(CTN News) – The Golden State will ring in the new year by pioneering universal health coverage for illegal immigrants.
As of January 1, all undocumented immigrants in California will be eligible for Medi-Cal, the state’s Medicaid program for low-income individuals, regardless of their age.
Before 2014, undocumented immigrants could only get Medi-Cal for pregnancy-related treatments and emergencies if they met certain criteria, such as income limits and California residency. However, they could not get complete health insurance.
In 2015, a bill was signed into law by then-Gov. Jerry Brown allowed children who were not citizens to enrol in Medi-Cal. Unrestricted access to Medi-Cal for young adults (ages 19–25), regardless of citizenship or immigration status, was expanded in 2019 by Gov.
Gavin Newsom. Full benefits are now available to all persons 50 and up, regardless of immigration status, thanks to an even more expansive expansion of access.
According to María Elena Durazo, a state senator from California, some 700,000 illegal residents aged 26 to 49 will be eligible for full coverage once the final expansion takes effect on January 1.
“This historic investment speaks to California’s commitment to health care as a human right,” Durazo stated in May.
In a statement provided to ABC News by the office of Governor Gavin Newsom, the state advocated for universal access to affordable, high-quality health care regardless of a person’s financial situation or immigration status.
“By implementing this expansion, our goal is to improve the health, well-being, and accessibility of patients and their communities throughout California.”
Some have opposed California’s plan to increase access to health insurance. In their review of the governor’s budget for 2022–23, the Republican Caucus in the California Senate panned the proposal.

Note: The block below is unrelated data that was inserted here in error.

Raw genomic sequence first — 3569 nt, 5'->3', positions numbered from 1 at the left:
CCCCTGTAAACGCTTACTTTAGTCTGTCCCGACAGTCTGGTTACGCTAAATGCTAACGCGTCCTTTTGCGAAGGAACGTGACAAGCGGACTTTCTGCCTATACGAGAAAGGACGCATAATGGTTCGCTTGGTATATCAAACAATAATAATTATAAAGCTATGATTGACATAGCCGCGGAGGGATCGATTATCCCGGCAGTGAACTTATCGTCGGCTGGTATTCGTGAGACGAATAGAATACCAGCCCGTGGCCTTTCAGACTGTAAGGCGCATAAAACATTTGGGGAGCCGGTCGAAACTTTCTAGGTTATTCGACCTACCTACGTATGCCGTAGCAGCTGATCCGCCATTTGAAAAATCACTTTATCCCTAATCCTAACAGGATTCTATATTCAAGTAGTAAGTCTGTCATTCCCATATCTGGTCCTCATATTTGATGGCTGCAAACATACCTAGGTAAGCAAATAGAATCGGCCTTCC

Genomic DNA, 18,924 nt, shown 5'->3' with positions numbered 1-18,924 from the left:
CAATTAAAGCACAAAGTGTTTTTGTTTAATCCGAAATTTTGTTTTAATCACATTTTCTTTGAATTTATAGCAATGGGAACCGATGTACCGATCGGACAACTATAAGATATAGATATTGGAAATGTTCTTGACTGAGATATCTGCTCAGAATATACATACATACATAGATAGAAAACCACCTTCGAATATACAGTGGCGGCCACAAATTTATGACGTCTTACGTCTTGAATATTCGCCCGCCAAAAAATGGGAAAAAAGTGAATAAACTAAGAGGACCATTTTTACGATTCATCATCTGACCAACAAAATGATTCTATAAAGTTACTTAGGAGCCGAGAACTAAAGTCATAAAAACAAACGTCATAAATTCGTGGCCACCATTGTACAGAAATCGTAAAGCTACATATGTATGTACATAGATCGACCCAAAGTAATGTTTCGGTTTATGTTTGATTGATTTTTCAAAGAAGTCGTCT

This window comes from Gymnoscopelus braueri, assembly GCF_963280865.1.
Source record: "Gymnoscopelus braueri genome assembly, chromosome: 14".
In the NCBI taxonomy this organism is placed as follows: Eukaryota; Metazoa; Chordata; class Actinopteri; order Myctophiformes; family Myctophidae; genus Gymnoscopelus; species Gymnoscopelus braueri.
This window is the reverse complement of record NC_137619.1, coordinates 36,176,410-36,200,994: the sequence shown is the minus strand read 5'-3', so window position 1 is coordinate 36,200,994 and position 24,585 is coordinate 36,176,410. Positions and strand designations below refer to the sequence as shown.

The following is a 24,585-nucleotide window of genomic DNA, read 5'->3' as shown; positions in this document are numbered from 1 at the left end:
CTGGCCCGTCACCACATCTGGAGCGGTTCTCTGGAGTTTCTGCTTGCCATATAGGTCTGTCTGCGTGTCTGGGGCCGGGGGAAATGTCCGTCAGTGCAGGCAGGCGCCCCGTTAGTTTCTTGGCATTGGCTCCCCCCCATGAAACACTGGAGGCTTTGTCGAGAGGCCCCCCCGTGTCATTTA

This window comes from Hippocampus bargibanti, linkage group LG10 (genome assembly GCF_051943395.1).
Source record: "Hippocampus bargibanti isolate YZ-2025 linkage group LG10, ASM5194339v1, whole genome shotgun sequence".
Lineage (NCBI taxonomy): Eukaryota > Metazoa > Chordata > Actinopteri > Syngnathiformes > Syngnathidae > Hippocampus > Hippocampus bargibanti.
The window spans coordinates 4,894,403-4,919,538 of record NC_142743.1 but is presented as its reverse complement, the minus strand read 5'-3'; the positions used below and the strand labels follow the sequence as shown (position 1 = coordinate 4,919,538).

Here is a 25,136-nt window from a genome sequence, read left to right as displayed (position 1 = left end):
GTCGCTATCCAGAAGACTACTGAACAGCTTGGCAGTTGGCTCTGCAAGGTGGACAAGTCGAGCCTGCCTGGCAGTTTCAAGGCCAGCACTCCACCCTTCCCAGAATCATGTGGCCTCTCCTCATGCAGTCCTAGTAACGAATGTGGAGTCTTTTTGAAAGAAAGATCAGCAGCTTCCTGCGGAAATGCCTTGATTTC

Serving 14.6 million Californians, or over one-third of the state’s population, puts pressure on Medi-Cal. “The current provider access problems will certainly be worsened by adding 764,000 more individuals to the system,” the caucus said last year.
Nonetheless, research has demonstrated that compared to non-immigrants, undocumented immigrants make less use of healthcare services.
The health policy research nonprofit KFF found that compared to U.S.-born citizens, about half of undocumented immigrant adults in the US do not have health insurance.
This is because, among other things, undocumented adults are more likely to work for employers that do not offer health benefits and face restrictions when trying to enrol in federal programs.
Further obstacles, such as misunderstandings over eligibility, language hurdles, and fear, may be encountered by qualified undocumented immigrants, according to KFF.
Despite studies done by the nonprofit Public Policy Institute of California (PPIC) showing that low-income undocumented immigrants in California have a chronic illness rate that is comparable to that of Medi-Cal enrollees, this continues to be the case.
The PPIC also discovered that undocumented immigrants are at a rate comparable to Medi-Cal patients when it comes to receiving preventive services like flu shots, and when it comes to receiving age-appropriate health services like shingles vaccines and cancer screenings, they are about the same.
Expanding full-scope Medi-Cal coverage to all income-eligible individuals, regardless of immigration status, will receive $835.6 million in 2023-24 and $2.6 billion year afterwards, according to the California Health and Human Services Agency.
Former President Trump criticized the 2019 California healthcare expansion, which included illegal young adults, describing it as “very unfair to our citizens.”
“If you look at what they’re doing in California, how they’re treating people, they don’t treat their people as well as they treat illegal immigrants,” Trump stated to the media at the time. When does it end, then? I can’t believe they’re doing this. There’s no way. And it’s cruel and unjust to the people of our country.